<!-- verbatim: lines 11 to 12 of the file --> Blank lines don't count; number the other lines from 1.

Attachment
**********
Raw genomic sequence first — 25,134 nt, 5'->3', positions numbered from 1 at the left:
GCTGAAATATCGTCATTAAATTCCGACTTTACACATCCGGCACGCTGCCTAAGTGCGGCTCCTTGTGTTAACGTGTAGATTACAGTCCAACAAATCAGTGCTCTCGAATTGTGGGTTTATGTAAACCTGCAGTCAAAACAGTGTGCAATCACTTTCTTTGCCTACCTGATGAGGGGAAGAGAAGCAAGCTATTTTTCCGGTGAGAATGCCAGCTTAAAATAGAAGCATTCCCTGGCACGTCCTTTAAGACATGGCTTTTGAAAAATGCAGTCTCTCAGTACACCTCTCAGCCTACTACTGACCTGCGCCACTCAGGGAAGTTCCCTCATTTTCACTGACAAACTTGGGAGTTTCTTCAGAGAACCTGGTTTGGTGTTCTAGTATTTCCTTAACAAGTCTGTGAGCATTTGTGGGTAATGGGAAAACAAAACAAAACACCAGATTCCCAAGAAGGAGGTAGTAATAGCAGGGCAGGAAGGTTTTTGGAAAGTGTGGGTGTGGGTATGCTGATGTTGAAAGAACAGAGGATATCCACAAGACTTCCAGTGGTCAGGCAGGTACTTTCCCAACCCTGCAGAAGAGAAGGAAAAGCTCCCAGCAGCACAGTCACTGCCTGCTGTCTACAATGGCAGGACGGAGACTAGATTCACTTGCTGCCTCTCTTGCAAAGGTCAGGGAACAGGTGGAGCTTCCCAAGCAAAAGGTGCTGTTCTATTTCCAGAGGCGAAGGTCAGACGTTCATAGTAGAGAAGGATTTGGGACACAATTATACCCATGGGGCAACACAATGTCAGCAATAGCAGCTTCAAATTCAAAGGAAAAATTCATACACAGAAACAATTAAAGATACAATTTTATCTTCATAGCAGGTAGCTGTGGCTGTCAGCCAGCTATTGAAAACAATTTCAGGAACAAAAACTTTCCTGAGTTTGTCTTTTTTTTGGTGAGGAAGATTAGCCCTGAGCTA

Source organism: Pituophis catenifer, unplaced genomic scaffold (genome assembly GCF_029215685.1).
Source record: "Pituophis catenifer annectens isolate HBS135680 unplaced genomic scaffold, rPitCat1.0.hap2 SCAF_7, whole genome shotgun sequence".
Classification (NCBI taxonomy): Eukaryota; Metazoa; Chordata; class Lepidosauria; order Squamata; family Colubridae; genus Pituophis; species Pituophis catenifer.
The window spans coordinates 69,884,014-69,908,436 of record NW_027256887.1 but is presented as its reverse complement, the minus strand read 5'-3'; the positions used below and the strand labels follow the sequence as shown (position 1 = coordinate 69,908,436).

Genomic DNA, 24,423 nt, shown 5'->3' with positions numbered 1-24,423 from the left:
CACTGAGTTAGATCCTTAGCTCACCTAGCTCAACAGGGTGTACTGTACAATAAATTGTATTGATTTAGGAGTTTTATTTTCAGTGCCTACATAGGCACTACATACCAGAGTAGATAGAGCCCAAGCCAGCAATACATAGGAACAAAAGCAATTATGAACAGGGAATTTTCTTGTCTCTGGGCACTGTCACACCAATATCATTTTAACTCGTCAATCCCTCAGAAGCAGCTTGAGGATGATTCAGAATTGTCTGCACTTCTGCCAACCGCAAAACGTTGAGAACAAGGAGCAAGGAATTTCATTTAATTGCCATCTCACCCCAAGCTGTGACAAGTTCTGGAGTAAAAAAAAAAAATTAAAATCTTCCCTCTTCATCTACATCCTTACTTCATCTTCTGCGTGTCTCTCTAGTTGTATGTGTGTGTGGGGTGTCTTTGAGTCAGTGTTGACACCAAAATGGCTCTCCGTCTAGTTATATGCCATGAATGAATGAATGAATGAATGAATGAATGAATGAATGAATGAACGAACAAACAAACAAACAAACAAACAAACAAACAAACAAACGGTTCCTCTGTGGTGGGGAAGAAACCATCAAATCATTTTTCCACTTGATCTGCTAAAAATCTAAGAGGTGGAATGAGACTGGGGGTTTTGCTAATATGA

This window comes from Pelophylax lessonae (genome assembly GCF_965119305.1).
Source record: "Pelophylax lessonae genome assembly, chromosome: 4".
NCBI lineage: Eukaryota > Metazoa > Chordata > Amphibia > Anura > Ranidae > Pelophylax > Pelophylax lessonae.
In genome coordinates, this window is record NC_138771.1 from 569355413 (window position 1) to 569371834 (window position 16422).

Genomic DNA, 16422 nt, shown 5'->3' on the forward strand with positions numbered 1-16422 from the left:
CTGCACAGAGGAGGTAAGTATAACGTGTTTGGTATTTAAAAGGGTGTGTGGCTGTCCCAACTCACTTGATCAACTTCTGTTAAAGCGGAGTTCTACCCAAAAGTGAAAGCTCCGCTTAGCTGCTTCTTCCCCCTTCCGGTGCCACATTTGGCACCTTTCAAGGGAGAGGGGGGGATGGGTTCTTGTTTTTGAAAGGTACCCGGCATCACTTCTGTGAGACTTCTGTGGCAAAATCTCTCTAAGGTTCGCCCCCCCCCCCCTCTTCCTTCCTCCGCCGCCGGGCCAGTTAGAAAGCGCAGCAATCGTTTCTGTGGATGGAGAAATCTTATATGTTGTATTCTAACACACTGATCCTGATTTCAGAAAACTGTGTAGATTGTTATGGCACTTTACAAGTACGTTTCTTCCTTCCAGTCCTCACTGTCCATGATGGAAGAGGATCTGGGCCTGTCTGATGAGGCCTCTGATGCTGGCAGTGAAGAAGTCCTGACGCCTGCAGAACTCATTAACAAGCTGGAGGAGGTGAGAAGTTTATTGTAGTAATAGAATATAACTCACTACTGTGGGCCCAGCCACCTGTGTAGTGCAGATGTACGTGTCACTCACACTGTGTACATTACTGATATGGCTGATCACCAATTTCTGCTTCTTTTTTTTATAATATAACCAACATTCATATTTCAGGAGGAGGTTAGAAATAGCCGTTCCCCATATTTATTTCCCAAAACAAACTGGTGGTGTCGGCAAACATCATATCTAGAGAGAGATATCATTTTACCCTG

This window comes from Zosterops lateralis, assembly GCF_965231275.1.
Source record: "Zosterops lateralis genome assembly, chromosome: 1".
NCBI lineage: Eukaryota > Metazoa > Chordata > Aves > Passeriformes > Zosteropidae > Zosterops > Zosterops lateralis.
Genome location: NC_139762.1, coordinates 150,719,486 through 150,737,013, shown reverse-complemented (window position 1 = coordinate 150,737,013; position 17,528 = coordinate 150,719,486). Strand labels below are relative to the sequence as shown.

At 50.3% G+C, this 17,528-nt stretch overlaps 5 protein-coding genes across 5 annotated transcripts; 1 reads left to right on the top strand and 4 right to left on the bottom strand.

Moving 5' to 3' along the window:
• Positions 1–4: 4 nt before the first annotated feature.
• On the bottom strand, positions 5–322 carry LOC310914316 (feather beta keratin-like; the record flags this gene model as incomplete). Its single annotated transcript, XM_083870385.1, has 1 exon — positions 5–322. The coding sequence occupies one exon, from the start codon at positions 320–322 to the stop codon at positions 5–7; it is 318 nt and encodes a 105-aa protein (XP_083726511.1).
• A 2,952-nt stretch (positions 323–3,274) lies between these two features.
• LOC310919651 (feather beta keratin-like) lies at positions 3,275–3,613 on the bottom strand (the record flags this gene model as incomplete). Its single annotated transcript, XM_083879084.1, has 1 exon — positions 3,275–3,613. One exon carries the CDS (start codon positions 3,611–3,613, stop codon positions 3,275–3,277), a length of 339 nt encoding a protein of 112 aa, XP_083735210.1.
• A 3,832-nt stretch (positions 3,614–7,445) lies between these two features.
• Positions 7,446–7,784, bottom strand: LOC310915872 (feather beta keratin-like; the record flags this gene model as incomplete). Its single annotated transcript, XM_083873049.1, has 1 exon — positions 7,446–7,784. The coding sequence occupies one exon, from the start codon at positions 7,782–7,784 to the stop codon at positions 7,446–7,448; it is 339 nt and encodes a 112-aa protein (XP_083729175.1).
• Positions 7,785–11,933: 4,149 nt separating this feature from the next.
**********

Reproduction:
NCBI lineage: Eukaryota > Metazoa > Chordata > Amphibia > Anura > Ranidae > Pelophylax > Pelophylax lessonae.
In genome coordinates, this window is record NC_138771.1 from 569355413 (window position 1) to 569371834 (window position 16422).